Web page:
###### 25 August 2011

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1. Murder mystery: The truck driver, mechanic and carpenter are all women, but the fireman is male and the only one who could be called “Wayne”
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2. Shared birthday: They’re two of three triplets.

3. Gun sense: The woman has hiccups, and the barman cured them by scaring her.
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4. Lift or stairs? The man is a dwarf, and can’t reach the button for the tenth floor.
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To solve puzzles 1-4, you have to question your assumptions: that only men do traditionally masculine jobs; that pointing a gun is always an aggressive act; that a person will be of an average body type. Twins are more common than triplets, so we think of them first. Also, we tend to focus on the information put in front of us, and not consider how much we might not know. The brain is skilled at making these assumptions and deductions when it doesn’t have all the information, because most of the time they will be correct.

5. Perfect equality: Cut the cake into quarters – this takes two vertical cuts. Then use the third cut to slice it horizontally, which will divide each quarter in two.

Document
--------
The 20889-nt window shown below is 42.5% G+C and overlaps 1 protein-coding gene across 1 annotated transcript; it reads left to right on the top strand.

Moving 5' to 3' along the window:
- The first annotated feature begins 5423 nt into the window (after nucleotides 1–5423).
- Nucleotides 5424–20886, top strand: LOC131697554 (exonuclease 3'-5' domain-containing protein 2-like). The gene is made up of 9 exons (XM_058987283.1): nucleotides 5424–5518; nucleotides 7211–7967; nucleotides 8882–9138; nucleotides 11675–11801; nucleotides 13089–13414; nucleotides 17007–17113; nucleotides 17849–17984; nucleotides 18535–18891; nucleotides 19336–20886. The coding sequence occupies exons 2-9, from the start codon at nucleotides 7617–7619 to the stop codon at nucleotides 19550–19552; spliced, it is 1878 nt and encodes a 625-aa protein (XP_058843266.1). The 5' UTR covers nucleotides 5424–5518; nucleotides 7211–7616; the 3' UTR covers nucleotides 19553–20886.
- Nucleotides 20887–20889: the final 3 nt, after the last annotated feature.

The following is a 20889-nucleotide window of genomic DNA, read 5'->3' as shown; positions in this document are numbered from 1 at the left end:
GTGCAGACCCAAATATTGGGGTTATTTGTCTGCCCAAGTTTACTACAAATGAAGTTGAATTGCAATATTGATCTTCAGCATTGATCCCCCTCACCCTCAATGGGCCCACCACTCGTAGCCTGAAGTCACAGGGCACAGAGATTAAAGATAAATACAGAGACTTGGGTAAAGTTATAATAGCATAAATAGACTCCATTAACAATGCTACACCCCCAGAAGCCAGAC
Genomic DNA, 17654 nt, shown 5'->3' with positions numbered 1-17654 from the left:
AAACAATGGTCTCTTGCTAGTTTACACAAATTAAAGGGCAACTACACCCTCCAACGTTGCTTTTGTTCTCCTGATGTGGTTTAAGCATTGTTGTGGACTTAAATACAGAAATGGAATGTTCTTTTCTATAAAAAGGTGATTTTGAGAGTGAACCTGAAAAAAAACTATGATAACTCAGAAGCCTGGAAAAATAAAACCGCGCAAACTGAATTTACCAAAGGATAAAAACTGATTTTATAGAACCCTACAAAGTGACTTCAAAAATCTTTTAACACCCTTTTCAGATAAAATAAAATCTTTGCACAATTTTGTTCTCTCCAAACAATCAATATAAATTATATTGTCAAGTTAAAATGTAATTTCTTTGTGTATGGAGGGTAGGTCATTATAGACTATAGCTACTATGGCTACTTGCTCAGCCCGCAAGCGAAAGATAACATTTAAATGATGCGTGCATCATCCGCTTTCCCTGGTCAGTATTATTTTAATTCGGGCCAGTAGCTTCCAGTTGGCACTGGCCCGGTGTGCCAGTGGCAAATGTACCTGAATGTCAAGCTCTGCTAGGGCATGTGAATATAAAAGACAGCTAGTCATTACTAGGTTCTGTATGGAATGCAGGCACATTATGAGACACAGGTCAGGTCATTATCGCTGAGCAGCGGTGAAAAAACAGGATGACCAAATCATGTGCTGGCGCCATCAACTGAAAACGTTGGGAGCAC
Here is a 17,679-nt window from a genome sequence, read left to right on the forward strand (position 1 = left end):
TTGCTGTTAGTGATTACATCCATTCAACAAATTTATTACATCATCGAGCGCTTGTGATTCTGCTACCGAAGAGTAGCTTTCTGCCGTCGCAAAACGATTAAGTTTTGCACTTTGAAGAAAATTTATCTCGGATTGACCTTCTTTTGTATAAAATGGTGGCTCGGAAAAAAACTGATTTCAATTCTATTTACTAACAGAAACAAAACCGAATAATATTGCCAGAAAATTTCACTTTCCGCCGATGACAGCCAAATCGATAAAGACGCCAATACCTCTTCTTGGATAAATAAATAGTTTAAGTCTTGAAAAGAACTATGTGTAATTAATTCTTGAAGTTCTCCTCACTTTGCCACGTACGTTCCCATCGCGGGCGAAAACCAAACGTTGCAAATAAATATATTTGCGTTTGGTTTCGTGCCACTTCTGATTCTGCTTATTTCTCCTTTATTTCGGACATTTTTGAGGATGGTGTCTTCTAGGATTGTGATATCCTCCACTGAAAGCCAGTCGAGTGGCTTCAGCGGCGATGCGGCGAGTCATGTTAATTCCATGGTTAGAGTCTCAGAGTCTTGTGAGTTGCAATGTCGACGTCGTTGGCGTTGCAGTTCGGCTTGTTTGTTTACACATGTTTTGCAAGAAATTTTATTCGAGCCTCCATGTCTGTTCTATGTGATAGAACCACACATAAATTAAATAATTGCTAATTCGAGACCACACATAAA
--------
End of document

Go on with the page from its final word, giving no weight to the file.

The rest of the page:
• Reader answer: A more fair method would be to cut the quarters, then line the quarters up so you can cut them all in half with one slice. And then everyone can have a slice with icing on!
• Reader answer: If you make a circular, vertical cut through the top of the cake, you will be left with a round piece in the middle with a ring of cake around it. Cut these in quarters and you have 8 pieces, all with icing. It will admittedly be a bit tricky to ensure all the pieces are equal but it's mathematically possible :) .

This brainteaser exercises your ability to visualise things in three dimensions, to think laterally (a horizontal slice, not just the usual vertical cake-slices), and to plan ahead and evaluate outcomes of actions.
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6. The Stroop Test: Naming the colours in the second test should take longer and require some concentration. This is called “The Stroop Effect”, and has several possible explanations: we might be wired to read words automatically, whereas naming a colour is not such a strong, automatic action. Word processing might be faster than colour processing in our brains. When our brain is trying to do two different things at once – read the word and name the colour – we experience “interference”.

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